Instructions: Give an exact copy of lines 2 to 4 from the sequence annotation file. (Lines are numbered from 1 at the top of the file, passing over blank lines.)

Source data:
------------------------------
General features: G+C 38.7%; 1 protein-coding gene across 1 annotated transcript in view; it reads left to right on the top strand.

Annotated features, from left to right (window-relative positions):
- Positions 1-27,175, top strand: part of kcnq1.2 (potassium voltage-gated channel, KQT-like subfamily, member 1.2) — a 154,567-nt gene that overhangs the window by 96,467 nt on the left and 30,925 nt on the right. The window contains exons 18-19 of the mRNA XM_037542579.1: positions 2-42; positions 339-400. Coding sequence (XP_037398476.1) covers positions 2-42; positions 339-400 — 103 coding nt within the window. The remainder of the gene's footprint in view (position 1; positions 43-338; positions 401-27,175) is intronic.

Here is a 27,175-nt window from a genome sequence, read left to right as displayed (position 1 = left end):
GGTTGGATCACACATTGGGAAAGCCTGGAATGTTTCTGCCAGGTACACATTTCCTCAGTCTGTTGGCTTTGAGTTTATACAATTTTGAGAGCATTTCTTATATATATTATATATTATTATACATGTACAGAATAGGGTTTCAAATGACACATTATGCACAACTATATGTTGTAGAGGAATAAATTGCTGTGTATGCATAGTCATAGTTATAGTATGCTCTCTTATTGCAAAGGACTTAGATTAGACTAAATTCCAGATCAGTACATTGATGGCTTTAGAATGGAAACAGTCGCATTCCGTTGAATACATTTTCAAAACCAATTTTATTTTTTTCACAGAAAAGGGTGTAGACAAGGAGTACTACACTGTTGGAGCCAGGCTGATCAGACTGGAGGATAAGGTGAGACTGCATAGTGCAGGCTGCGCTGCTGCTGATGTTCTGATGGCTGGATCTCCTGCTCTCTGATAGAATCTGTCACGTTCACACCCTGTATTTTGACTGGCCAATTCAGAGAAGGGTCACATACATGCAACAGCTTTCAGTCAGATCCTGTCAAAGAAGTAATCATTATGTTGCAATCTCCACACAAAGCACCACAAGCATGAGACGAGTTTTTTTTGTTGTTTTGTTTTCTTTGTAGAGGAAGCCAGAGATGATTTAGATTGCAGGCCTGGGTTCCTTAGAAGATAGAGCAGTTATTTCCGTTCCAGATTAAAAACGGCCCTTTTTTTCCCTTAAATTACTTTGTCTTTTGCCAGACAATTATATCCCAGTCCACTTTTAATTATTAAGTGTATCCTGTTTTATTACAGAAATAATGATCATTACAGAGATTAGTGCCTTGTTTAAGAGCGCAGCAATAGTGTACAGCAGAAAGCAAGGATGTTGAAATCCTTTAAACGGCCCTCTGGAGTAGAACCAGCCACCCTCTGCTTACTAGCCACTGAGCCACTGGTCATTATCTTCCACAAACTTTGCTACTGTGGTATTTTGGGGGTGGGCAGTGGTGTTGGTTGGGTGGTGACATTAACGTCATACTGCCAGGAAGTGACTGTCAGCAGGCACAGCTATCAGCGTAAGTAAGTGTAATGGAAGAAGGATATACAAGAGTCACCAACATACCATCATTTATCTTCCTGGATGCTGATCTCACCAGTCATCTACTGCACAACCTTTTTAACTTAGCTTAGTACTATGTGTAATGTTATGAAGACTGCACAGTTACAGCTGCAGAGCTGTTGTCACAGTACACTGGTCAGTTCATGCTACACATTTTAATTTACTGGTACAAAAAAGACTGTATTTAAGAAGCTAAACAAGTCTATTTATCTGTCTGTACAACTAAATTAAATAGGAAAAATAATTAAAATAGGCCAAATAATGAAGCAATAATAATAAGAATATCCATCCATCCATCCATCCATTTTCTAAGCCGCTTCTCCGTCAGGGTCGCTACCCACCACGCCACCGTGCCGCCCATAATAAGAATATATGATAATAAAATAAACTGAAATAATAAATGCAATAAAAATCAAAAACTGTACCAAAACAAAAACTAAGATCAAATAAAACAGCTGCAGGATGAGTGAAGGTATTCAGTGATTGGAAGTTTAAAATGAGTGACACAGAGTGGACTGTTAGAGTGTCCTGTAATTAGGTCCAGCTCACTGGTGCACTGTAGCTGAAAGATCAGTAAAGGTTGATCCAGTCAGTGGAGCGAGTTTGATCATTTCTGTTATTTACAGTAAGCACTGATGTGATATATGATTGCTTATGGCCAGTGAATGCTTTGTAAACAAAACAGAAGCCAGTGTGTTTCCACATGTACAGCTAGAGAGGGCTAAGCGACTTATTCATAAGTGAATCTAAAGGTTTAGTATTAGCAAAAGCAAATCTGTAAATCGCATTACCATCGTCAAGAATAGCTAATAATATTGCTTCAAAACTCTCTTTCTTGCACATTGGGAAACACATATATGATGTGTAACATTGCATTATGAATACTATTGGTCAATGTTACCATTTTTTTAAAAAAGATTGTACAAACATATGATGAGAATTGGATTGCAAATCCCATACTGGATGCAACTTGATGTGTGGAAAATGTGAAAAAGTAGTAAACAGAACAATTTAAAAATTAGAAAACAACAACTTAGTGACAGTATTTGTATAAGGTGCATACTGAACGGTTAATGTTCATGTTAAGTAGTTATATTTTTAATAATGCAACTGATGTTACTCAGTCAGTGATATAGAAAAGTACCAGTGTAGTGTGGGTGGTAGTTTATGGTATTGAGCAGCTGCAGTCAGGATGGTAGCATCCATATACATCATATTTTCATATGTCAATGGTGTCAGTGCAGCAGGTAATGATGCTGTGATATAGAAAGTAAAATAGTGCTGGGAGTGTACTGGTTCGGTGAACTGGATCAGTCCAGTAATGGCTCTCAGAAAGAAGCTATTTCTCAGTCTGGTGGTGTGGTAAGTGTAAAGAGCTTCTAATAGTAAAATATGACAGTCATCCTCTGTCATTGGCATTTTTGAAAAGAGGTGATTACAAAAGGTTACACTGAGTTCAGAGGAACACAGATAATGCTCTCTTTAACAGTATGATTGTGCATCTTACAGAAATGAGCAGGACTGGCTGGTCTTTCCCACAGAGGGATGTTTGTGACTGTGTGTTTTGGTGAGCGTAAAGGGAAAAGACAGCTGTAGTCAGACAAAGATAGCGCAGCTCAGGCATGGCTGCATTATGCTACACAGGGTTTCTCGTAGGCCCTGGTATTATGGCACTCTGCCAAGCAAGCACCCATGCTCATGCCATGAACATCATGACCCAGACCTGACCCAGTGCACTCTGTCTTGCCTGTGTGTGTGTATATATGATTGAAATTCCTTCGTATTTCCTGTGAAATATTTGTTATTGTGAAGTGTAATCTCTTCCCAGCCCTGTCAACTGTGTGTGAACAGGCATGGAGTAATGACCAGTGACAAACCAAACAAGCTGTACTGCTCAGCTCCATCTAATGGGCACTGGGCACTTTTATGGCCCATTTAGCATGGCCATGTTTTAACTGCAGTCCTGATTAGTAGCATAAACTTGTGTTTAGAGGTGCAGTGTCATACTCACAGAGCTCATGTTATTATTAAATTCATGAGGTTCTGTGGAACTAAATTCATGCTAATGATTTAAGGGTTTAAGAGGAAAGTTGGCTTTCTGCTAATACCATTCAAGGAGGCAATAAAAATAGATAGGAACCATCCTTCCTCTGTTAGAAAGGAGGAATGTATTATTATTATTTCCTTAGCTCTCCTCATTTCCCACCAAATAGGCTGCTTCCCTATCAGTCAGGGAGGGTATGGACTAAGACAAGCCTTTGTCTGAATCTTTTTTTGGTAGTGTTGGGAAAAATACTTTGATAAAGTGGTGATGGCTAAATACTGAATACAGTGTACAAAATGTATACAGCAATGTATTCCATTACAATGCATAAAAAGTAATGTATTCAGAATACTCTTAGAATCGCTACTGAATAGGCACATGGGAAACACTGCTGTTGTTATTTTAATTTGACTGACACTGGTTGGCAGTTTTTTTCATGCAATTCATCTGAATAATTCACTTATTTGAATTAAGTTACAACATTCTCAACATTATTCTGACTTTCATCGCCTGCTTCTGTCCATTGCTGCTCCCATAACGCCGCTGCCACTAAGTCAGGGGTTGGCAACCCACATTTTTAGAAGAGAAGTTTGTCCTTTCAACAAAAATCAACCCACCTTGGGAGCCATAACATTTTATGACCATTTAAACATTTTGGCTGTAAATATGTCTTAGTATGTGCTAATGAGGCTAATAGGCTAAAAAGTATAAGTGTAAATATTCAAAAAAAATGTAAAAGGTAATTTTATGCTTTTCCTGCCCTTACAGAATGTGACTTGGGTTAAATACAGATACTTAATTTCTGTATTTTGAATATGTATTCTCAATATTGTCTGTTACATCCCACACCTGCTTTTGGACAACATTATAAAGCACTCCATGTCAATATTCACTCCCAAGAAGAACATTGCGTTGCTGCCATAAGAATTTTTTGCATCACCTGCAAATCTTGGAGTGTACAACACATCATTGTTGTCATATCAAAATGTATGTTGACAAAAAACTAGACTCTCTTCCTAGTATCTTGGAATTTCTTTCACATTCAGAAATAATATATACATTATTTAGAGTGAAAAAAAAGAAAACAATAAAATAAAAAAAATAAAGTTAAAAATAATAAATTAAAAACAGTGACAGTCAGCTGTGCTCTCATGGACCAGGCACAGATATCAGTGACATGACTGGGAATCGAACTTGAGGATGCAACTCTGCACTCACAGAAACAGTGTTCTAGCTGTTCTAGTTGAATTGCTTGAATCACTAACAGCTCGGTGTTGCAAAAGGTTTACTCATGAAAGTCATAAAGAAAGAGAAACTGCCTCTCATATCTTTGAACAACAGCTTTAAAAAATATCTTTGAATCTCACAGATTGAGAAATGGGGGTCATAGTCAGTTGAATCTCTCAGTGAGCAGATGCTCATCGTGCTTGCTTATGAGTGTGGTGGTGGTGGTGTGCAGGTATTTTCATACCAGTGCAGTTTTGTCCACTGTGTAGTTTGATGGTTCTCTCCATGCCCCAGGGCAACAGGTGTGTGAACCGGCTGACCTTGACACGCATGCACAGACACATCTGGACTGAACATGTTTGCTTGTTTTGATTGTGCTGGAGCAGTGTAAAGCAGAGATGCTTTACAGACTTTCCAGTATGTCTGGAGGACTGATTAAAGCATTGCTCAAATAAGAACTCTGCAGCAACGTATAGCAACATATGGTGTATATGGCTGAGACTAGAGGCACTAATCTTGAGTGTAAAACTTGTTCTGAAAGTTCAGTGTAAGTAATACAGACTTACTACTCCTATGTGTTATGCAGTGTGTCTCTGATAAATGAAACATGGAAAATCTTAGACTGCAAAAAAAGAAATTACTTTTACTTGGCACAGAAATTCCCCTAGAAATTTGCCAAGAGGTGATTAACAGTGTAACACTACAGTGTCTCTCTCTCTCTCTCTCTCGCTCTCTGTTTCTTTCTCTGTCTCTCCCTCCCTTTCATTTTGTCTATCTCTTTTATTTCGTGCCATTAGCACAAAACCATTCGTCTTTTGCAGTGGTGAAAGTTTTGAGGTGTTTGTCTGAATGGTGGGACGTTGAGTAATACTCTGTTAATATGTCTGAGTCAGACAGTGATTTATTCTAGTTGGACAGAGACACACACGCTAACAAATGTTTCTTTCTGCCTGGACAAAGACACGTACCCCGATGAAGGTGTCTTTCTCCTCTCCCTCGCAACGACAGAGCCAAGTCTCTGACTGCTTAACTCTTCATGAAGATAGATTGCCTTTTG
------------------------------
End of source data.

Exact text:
Annotated features, from left to right (window-relative positions):
- Positions 1-27,175, top strand: part of kcnq1.2 (potassium voltage-gated channel, KQT-like subfamily, member 1.2) — a 154,567-nt gene that overhangs the window by 96,467 nt on the left and 30,925 nt on the right. The window contains exons 18-19 of the mRNA XM_037542579.1: positions 2-42; positions 339-400. Coding sequence (XP_037398476.1) covers positions 2-42; positions 339-400 — 103 coding nt within the window. The remainder of the gene's footprint in view (position 1; positions 43-338; positions 401-27,175) is intronic.

Here is a 27,175-nt window from a genome sequence, read left to right as displayed (position 1 = left end):